Jordan of yore yet to show

Whether it's layoff, legs or confidence, he's not his old self

Pro Basketball

November 14, 2001|By Don Markus | Don Markus,SUN STAFF

WASHINGTON - When the rumors surfaced last spring that Michael Jordan was contemplating another NBA comeback, the reports that emerged from his private workouts in Chicago seemed to suggest that, though he couldn't play above the rim anymore, his shooting touch was better than ever.

Seven games into his first season with the Washington Wizards, Jordan is starting to look his age, 38. As a result, the Wizards are starting to resemble the team that won just 19 games last season. The white flags aren't being raised yet at MCI Center, but some red ones have emerged.

Is Jordan's recent shooting slump, which included Sunday's 5-for-26 performance that started with 14 straight misses, a sign his game is going to take a while to return or a signal his comeback wasn't such a good idea in the first place?

Jordan has been a dominant player at times - the first quarter of Washington's victory at Atlanta two weeks ago and part of the fourth quarter in a loss in Boston last week are the most obvious examples - yet there have been longer stretches when he has merely looked like just another good player.

Or even a faint shadow of the player who ruled over the league for most of his 13 seasons with the Bulls.

Tonight, Jordan and the Wizards (2-5) could get their stiffest test of the season in a 7 o'clock game against the Milwaukee Bucks (4-1). Jordan will likely be matched up against Ray Allen, considered one of the best shooting guards in the NBA, as the Wizards face one of the league's premier teams.

In trying to break a four-game losing streak, the Wizards might be well-served not to have Jordan do everything from leading the team in points (24.1) and assists (4.6) to steals (2.1) and rebounds (6.9), as well as playing the most minutes (36.4).

"We talked about that, I said, `Michael, we've got to get it to the point where, especially to start games, you don't feel you have to score the first eight or 10 points ... to get us off running,' " Wizards coach Doug Collins said yesterday after practice. "Obviously, there are nights when that happens.

"This team depends so much on Michael's confidence and what he brings, that when they see him struggling a little bit offensively, it takes a little bit out of them.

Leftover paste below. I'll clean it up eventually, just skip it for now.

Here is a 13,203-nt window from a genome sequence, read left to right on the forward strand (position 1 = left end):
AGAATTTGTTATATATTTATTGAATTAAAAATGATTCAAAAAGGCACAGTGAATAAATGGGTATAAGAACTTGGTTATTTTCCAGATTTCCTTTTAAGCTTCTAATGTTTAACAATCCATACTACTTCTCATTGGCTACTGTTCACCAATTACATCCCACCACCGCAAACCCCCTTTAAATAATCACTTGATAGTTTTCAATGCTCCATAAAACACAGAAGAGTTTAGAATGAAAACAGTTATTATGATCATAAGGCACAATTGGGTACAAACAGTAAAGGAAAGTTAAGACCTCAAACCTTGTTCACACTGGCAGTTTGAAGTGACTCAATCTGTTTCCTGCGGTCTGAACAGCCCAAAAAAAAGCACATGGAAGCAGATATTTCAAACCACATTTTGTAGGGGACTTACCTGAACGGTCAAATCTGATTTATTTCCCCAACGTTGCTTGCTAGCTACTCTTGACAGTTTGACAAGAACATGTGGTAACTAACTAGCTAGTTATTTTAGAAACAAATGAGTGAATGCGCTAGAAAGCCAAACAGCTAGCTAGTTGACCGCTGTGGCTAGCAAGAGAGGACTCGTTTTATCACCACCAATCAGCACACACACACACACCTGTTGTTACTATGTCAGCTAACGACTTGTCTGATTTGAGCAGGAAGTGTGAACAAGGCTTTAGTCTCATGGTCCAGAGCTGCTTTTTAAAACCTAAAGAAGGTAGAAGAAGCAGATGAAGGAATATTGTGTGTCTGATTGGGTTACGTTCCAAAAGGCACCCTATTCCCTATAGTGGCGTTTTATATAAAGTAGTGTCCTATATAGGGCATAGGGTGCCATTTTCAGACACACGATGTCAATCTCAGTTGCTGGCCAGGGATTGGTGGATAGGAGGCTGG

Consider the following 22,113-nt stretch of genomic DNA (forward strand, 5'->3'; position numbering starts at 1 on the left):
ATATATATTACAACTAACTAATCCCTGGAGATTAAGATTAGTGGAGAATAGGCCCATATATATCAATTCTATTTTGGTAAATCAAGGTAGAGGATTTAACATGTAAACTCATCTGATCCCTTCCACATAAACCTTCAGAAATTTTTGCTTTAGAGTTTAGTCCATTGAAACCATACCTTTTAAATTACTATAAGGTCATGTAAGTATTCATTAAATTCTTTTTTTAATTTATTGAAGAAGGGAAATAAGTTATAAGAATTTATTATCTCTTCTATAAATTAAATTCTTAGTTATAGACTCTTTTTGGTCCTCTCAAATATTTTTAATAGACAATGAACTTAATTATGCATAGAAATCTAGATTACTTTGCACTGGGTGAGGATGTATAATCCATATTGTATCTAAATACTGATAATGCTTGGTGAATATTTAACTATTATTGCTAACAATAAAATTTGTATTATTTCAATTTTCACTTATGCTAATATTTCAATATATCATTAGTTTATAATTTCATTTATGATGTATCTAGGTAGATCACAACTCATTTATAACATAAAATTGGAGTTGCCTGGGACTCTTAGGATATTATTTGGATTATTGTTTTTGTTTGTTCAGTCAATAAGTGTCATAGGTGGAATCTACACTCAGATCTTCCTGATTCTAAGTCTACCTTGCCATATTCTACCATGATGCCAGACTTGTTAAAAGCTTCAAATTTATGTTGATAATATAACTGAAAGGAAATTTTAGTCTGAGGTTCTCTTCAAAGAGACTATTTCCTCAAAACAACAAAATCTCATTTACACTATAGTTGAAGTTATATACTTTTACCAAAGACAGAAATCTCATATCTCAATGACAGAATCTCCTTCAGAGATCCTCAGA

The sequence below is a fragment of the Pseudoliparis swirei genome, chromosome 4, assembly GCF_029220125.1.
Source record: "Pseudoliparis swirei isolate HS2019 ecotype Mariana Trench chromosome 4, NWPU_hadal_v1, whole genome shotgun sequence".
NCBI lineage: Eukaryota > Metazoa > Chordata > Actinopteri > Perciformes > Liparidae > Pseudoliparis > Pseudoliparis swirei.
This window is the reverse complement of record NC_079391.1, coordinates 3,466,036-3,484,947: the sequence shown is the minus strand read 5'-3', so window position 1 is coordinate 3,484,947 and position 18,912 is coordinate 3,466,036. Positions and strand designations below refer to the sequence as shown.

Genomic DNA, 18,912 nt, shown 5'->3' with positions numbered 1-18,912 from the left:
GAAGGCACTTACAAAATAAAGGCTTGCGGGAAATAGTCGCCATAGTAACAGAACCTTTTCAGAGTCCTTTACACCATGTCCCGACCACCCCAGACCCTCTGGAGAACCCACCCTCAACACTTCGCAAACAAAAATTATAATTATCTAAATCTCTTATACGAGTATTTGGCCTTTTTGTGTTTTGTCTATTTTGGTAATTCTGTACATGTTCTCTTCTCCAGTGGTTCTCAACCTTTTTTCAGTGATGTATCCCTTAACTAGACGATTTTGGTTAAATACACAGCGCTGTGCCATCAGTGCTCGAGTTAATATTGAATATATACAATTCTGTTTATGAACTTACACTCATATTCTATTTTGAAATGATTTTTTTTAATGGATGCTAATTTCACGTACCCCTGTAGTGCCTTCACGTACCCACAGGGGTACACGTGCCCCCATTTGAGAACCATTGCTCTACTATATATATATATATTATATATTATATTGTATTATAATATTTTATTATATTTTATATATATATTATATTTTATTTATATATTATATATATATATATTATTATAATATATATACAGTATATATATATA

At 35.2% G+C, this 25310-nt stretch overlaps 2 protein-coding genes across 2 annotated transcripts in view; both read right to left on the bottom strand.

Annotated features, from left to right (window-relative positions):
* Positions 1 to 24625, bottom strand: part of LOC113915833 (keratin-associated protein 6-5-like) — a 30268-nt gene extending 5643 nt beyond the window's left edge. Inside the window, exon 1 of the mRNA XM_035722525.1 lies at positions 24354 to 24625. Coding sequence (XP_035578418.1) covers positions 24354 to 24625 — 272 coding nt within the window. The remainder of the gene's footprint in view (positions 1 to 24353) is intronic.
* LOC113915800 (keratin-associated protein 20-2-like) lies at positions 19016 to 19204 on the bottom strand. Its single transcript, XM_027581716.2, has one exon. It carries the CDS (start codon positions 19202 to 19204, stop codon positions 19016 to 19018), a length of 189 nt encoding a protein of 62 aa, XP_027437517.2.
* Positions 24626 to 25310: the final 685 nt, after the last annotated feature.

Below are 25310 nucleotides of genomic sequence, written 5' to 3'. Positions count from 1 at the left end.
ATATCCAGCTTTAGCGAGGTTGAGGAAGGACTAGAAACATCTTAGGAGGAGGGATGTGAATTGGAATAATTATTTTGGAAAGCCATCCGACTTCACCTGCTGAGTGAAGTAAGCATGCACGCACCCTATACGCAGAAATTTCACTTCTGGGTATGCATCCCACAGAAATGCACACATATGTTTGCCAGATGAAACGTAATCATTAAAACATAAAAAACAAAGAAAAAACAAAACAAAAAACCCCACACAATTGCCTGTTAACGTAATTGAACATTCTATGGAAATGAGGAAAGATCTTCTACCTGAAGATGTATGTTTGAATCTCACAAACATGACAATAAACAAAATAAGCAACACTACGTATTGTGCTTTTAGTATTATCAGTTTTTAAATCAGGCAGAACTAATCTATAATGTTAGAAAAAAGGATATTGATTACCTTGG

"We've got to get to the point where we lift him up, where guys can help him on days when his shot is not going in. We haven't been able to do that."

Jordan has spent much of the season trying to figure out what has turned him from a 50.8 percent career shooter into someone who has missed 38 his past 56 attempts and 105 of 172 overall, including all nine of the three-point shots he has tried.

Every time Jordan thinks he has found his rhythm, he loses it amid rushed jumpers, missed layups and even a botched alley-oop or two.

That he has had a number of his shots blocked, including 20-footers, suggests heeither doesn't have the lift in his legs or the tendinitis in his left knee is acting up, as it did in training camp and again during the first week of the season.

Jordan, who declined to comment after practice yesterday, said last week that he is struggling to find the answer.

"I don't know. My touch is really escaping me," he said after shooting 13-for-30 in Friday's 109-100 loss to the Golden State Warriors. "The rhythm on my shot isn't there. I've just got to find a better rhythm over the course of a 48-minute game, 40 minutes a game, whatever I play."

If it's surprising for everyone else to see, can you imagine how shocking it must be for Jordan to miss shots that used to seem nearly automatic?

"I'm missing a lot of easy shots, wide-open shots, shots I normally would make," he said. "I'm trying to take my shots in the rhythm of the offense, whenever I feel it's a good shot or one the team expects me to shoot. A lot of times, I've had those shots and I've missed. That's frustrating."

At least one person familiar with Jordan's game said the answer is in his legs.

"He doesn't have his legs," Billy McKinney, once the assistant general manager of the Bulls and now a television analyst for the Seattle SuperSonics, said after Seattle's 99-84 victory Sunday over the Wizards. "It's going take awhile for him to get them back."

If he doesn't, the Wizards are in big trouble. Except for Richard Hamilton, Washington has no other consistent scorer.

Power forward Christian Laettner hit 13 of 17 shots in scoring a season-high 29 points while playing center against Boston, but has taken only seven in the past two games, making four and scoring nine points. After a fast start, point guard Chris Whitney has been slowed by injuries, including a sprained ankle Sunday.

Opposing teams started the season by throwing an extra defender Jordan's way, and Jordan compensated by hitting Hamilton, Whitney or Laettner for open shots. But now teams have started playing off Jordan, daring him to shoot and tightening their defenses on the other Wizards.

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